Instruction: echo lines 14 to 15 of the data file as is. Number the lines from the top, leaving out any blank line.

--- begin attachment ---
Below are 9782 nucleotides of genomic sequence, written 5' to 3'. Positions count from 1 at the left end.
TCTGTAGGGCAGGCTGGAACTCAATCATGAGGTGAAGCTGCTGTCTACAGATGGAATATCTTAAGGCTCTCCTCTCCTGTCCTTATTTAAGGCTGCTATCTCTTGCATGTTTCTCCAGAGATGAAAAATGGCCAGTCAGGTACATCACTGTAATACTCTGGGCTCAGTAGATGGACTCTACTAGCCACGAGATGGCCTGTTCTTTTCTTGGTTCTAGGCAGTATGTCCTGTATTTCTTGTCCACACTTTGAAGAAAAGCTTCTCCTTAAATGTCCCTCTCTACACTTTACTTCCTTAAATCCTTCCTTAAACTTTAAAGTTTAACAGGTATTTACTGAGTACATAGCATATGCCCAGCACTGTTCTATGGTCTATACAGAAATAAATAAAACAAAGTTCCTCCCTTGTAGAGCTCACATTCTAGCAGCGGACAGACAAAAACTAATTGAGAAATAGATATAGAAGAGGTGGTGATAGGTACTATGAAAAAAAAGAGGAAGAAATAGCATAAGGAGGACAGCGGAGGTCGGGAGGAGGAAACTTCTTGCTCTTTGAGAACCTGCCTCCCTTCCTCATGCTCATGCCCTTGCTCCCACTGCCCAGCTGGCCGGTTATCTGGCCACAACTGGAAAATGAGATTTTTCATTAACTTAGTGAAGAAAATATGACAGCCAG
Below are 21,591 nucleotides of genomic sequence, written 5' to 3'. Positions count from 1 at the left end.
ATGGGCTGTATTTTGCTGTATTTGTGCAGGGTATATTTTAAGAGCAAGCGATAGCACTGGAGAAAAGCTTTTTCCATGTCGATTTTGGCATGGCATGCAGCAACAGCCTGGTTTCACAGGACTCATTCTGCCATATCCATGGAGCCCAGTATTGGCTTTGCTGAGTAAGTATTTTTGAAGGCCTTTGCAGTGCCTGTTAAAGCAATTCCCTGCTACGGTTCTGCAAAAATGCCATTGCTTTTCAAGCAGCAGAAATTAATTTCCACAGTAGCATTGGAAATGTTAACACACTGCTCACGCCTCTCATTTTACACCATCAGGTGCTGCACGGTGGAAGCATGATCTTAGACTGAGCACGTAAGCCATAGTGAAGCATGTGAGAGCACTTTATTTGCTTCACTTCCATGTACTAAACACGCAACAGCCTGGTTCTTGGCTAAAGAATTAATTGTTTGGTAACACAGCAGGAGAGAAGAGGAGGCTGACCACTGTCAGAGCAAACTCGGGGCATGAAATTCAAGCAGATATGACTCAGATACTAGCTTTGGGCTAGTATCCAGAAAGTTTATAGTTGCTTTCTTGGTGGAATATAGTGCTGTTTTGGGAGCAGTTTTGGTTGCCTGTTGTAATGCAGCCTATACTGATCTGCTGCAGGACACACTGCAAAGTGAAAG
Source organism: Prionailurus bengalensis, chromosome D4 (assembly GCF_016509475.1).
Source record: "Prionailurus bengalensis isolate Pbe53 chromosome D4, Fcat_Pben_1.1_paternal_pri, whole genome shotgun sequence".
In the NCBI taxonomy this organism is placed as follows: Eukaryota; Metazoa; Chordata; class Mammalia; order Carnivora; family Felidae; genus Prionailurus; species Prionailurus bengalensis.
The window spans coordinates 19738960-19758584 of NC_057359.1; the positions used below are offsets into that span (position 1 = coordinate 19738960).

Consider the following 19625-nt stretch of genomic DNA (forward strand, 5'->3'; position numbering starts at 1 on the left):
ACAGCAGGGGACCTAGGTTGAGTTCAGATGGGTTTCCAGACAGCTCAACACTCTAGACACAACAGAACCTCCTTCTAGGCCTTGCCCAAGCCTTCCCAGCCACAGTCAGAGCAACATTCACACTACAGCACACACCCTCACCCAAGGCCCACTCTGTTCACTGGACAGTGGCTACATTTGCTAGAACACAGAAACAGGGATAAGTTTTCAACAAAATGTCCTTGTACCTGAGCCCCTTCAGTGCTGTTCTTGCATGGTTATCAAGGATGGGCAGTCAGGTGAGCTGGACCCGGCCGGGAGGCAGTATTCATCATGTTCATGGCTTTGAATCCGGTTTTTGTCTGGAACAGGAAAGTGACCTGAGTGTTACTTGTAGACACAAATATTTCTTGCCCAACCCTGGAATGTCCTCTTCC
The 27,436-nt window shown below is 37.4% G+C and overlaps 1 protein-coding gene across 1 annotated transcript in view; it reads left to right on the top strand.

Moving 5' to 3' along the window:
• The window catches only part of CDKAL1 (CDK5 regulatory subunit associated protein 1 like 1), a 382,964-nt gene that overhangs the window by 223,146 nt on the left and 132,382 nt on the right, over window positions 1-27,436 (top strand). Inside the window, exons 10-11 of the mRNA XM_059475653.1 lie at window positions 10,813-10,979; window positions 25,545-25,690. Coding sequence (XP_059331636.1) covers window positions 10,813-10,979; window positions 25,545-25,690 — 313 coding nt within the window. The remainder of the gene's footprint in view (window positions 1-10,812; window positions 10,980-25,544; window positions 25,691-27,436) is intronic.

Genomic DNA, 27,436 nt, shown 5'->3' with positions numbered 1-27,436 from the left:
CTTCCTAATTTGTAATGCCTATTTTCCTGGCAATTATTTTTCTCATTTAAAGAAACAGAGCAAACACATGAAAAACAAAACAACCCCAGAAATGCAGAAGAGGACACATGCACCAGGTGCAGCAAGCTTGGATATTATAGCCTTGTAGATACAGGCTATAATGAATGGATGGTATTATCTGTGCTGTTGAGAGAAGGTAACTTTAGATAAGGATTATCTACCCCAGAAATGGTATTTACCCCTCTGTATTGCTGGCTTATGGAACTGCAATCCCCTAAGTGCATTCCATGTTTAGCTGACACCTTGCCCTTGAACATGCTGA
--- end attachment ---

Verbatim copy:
Genomic DNA, 27,436 nt, shown 5'->3' with positions numbered 1-27,436 from the left:
CTTCCTAATTTGTAATGCCTATTTTCCTGGCAATTATTTTTCTCATTTAAAGAAACAGAGCAAACACATGAAAAACAAAACAACCCCAGAAATGCAGAAGAGGACACATGCACCAGGTGCAGCAAGCTTGGATATTATAGCCTTGTAGATACAGGCTATAATGAATGGATGGTATTATCTGTGCTGTTGAGAGAAGGTAACTTTAGATAAGGATTATCTACCCCAGAAATGGTATTTACCCCTCTGTATTGCTGGCTTATGGAACTGCAATCCCCTAAGTGCATTCCATGTTTAGCTGACACCTTGCCCTTGAACATGCTGA